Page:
$ 55,000 $ 62,000 $ 74,000 $ 36,000 $ 65,000 $ 55,000 $ 64,700 $ 84,000 $185,000 $169,000 $179,000 $134,950 $129,000 $ 98,900 $144,000 $129,000 $190,000 $190,000 $239,000 $249,000 $250,000 $190,000

Open 7 Days • ASA Sailing School Check Out Our New Website: 804-776-9211

PO Box 100 • Marina RD • Deltaville, VA 23043 Fax: 804-776-9044 • Email:

Boats for Sale: 21 Elor 6.5 meter (1985) a Paul Elvstrom design very seaworthy. 12 sails including 4 spinakers. Newly upholstered. $1,200 22 Hunter (1984) keel model. 2 Mains, r/f jib, 8 hp Electric start Longshaft 4cycle Tohatsu ob, autohelm. Good condition $2,000 23 Spirit (1979) Keel/cb sloop. Pop-top cabin (6’2” standing headroom) Main,Jib, Genoa, Stove, anchor, 9.9 hp long shaft Evinrude OB, EZ Loader dual axle trailer (boat weighs 2800 lbs) $2,500 23 Pearson (1982) Cat-rigged model of which only 40 were made! Great sailor; good cond. Sail condition is average. $2,000 25 Hunter (1977) Good cruiser for the Bay. Average condition. Main, jib, genoa. Honda 8hp OB. $1,900 25 Pacificana (1975) Traditional style sailboat, with long overhangs and low freeboard. O/B. Main and roller furling jib. Fresh bottom paint. Sound boat. Ready to sail., $1,500 25 Whitby (1964) New standing & running rigging, rudder, toe rail, life lines, reinforced stanchions, much more. Fresh bottom paint. $5,000 27 C&C 27 (1971) w/Atomic 4, Main, R/F Genoa, Jib, Bimini. $4,500 Frers 30 (1987) Racing sails. Diesel. Needs a little work. A gem for a racing syndicate startup. $8,000 30 Tartan (1975) Atomic 4. Recent Main & 150 RF Genoa. 135 jib, working jib, and storm jib; 2 spinnakers. Wheel and AP, Dodger, small inflatable dinghy, ground tackle. $8,000 31 Allman (1983) Universal diesel. Roller furling. Roomy shoal-draft cruising sloop., $12,000 (410) 626-0273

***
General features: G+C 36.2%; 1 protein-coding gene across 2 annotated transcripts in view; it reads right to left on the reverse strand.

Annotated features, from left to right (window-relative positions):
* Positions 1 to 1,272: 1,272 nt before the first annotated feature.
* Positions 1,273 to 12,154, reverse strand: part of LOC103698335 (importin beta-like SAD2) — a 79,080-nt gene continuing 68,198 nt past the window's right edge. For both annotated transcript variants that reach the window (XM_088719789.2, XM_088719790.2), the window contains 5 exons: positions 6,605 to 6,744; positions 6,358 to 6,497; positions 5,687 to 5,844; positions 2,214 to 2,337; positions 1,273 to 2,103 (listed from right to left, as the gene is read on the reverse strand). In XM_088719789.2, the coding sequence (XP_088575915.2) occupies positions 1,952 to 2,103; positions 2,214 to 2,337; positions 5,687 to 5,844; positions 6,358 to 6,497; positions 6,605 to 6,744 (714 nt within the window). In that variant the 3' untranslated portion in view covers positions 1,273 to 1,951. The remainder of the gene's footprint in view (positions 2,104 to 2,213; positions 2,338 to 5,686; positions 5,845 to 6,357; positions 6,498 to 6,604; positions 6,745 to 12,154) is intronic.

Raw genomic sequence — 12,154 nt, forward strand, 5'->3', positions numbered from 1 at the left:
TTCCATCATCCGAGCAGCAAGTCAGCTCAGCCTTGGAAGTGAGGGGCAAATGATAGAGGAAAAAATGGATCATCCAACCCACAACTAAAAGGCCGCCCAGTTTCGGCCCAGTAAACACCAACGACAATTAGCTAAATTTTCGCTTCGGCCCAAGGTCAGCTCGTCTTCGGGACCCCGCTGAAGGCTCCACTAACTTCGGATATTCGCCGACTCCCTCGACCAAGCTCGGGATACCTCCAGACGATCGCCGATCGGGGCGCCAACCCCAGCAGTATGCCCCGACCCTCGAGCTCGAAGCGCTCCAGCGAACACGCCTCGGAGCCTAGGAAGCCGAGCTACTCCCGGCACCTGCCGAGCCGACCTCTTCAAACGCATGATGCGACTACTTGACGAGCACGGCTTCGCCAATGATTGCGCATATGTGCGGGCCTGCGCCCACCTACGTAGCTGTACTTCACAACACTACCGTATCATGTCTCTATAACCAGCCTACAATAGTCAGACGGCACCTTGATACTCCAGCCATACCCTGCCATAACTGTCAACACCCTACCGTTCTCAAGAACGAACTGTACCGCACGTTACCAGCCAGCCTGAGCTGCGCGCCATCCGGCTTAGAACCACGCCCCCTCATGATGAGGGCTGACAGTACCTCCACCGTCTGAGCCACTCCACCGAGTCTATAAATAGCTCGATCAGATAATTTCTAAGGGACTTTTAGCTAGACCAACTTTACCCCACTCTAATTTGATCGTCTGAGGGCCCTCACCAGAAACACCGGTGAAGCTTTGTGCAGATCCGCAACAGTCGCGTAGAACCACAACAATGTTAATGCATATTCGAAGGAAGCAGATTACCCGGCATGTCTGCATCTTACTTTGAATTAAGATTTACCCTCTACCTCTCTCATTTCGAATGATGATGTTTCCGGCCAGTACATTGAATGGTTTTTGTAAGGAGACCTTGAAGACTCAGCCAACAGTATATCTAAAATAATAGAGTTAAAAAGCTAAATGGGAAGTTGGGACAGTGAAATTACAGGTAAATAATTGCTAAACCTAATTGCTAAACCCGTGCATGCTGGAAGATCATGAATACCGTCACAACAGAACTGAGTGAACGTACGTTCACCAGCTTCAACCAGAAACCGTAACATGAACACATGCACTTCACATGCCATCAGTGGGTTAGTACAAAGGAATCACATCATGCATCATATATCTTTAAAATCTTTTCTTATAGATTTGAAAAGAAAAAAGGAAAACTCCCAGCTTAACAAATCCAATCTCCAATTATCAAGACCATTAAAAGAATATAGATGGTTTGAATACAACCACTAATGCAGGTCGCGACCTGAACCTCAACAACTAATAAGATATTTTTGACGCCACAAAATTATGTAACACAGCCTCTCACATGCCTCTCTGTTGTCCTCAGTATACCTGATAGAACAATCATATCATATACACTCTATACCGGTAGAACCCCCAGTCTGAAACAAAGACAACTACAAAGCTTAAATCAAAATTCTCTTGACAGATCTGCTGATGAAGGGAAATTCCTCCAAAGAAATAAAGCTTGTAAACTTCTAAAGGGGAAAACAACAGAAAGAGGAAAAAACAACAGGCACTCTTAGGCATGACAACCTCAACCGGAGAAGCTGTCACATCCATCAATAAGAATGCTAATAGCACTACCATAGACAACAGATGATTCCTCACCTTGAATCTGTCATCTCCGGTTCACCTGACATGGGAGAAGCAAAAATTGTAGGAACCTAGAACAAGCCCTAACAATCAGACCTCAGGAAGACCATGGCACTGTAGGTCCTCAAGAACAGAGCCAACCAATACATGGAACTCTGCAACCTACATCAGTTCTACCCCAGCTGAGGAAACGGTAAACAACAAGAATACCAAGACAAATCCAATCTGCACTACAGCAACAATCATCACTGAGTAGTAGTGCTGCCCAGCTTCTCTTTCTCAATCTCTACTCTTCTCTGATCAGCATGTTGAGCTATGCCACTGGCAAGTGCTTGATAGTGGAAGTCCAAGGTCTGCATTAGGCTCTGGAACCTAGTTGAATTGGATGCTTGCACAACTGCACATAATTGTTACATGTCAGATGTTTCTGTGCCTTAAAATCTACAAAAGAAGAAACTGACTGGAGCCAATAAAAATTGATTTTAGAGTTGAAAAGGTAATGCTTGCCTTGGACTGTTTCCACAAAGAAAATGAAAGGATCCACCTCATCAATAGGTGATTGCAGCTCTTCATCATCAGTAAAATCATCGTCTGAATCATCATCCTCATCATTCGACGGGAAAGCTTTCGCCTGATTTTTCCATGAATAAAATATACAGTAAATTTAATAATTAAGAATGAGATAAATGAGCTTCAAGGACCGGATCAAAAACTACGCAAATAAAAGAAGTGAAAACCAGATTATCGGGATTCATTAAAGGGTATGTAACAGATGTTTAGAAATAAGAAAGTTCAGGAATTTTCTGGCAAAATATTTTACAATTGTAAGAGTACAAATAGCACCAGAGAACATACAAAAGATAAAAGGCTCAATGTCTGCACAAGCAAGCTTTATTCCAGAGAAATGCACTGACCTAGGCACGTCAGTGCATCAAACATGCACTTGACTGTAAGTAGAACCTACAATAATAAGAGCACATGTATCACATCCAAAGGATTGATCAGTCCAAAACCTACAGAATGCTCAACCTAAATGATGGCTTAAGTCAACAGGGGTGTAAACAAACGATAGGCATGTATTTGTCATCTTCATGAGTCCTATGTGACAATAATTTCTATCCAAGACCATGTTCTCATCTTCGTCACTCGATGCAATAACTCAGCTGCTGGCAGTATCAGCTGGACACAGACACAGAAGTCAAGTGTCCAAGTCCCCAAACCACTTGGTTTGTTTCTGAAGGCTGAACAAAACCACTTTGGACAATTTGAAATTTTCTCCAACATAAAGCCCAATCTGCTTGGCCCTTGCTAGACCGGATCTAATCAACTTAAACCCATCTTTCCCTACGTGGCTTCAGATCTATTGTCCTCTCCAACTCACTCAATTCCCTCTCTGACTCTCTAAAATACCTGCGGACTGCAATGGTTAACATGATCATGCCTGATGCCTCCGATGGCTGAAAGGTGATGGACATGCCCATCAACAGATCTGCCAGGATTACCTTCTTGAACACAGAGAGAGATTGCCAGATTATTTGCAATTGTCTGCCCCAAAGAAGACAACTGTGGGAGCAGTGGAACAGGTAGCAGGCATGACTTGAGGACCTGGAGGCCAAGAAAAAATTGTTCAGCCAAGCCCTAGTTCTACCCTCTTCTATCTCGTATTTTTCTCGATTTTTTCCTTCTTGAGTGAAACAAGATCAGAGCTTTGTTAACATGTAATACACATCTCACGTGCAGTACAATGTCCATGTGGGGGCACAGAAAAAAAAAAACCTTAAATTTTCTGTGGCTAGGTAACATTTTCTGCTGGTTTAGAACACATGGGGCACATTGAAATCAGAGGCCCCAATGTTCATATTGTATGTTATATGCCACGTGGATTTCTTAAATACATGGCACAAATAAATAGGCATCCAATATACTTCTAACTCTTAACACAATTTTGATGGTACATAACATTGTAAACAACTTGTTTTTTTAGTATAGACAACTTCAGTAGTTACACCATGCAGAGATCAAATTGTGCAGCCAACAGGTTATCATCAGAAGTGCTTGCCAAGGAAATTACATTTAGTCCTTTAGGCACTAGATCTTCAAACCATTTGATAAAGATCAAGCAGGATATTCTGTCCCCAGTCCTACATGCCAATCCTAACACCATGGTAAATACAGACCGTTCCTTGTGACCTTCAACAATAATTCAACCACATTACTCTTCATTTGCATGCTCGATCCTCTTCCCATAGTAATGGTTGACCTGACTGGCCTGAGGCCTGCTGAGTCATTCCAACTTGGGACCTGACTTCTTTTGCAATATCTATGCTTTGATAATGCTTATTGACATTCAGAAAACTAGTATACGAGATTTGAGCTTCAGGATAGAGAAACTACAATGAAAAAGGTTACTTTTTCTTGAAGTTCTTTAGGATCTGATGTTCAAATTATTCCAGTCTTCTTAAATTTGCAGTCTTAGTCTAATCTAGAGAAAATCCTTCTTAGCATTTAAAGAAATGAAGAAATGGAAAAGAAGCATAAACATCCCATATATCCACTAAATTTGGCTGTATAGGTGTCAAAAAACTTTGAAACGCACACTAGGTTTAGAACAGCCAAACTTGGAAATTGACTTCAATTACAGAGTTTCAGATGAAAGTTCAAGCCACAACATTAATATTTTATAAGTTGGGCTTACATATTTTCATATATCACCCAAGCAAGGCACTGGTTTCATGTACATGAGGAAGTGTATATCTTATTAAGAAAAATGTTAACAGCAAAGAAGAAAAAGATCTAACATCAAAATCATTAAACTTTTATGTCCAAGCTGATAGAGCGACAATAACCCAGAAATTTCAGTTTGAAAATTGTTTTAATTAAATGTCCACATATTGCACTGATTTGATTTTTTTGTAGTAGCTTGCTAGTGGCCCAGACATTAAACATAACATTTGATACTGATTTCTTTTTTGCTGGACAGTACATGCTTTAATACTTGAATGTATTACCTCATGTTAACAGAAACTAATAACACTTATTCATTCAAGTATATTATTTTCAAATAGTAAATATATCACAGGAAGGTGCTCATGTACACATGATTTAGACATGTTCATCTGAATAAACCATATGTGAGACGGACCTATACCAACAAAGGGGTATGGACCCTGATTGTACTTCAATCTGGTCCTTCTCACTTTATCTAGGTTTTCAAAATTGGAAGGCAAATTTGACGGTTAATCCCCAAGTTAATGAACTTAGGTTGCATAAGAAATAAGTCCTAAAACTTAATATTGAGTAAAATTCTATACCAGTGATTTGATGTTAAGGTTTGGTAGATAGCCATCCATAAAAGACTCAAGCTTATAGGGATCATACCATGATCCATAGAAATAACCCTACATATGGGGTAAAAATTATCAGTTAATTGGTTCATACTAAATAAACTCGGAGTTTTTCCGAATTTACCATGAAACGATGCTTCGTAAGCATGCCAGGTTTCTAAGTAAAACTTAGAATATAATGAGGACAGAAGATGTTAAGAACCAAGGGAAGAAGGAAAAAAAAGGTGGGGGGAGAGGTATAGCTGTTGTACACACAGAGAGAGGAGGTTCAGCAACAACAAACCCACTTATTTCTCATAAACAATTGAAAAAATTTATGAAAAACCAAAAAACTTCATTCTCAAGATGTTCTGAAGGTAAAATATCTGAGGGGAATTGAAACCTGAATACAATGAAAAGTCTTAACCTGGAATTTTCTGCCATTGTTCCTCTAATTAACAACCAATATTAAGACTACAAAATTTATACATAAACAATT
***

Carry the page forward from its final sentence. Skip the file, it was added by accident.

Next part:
Tom Lippincott • Ben Armiger

37’ Hunter 37.5 ‘92 Fast, roomy and attractive. Perhaps the most sensible layout ever for a 37’ boat including a walk in shower and tons of galley space. She has been lovingly maintained. $78,000 Call Ben at (410) 639-9380 www. 38’ Cabo Rico Cutter ’85  Beautiful “B” Layout, light and airy. Costa Rican built capable cruiser, Loaded with gear and ready to go…$99,000 Call us:(410) 6399380, 38’ Morgan 384 ’83 Wonderful Morgan built Ted Brewer design, lovingly cared for and ready to see the world……$59,000 Call us: (410) 639-9380, www.saltyachts. com 47’ Beneteau 473 ‘03  Three words best describe this boat: speed, comfort, and beauty. This boat has been professionally maintained and is in absolutely bristol cond. Ready to take you anywhere in the world. $279,000 Call Ben at: (410) 639-9380, www. --

C&C 99 ’04 BZingRace and Cruise equipped. Lovingly cared for by original owner. Many updates, newer sails, AP, rig, epoxy hull & Transferable Warranty - asking $129,000 Contact Mike Titgemeyer - or 410/703-7986 cell - This is a great value over 180k to replace her. Two boat owner, Offers encouraged! Beneteau 343 ’06  GodSpeed -Our Trade - One owner boat that is in like new cond. Bimini, AP, radar, plotter, cond., windlass & more. Freshwater only /Lightly used – New bottom paint, ready to cruise in comfort! – Call Mike Titgemeyer (410) 703-7986 or asking $114,000 – Make an offer! Tartan 40 ’88  Sweet inshore of Offshore cruiser. Needs a good cleaning and a few updates. Beautiful Tartan quality & dependability. If you want a great sailing boat, capable of your offshore adventure, then you’ll want to take a look at this one! Contact Scott Dodge (410) 703-0263 or Asking ONLY $110,000 or make an offer today!

Tartan C&C Yacht Sales Annapolis (410) 263-6111


(804) 776-0570

32’ Bavaria ’05 Irresistible Coming in on trade - Like new - One owner. Professionally maintained and updated. Chartplotter, AP, AC, windlass, furling mast, dodger, bimini, cockpit cushions, TV/ DVD - Add nothing, go cruising! Open layout, cherry interior, Volvo saildrive! Asking $107, 000 - Call Mike Titgemeyer to get aboard. (410) 703-7986.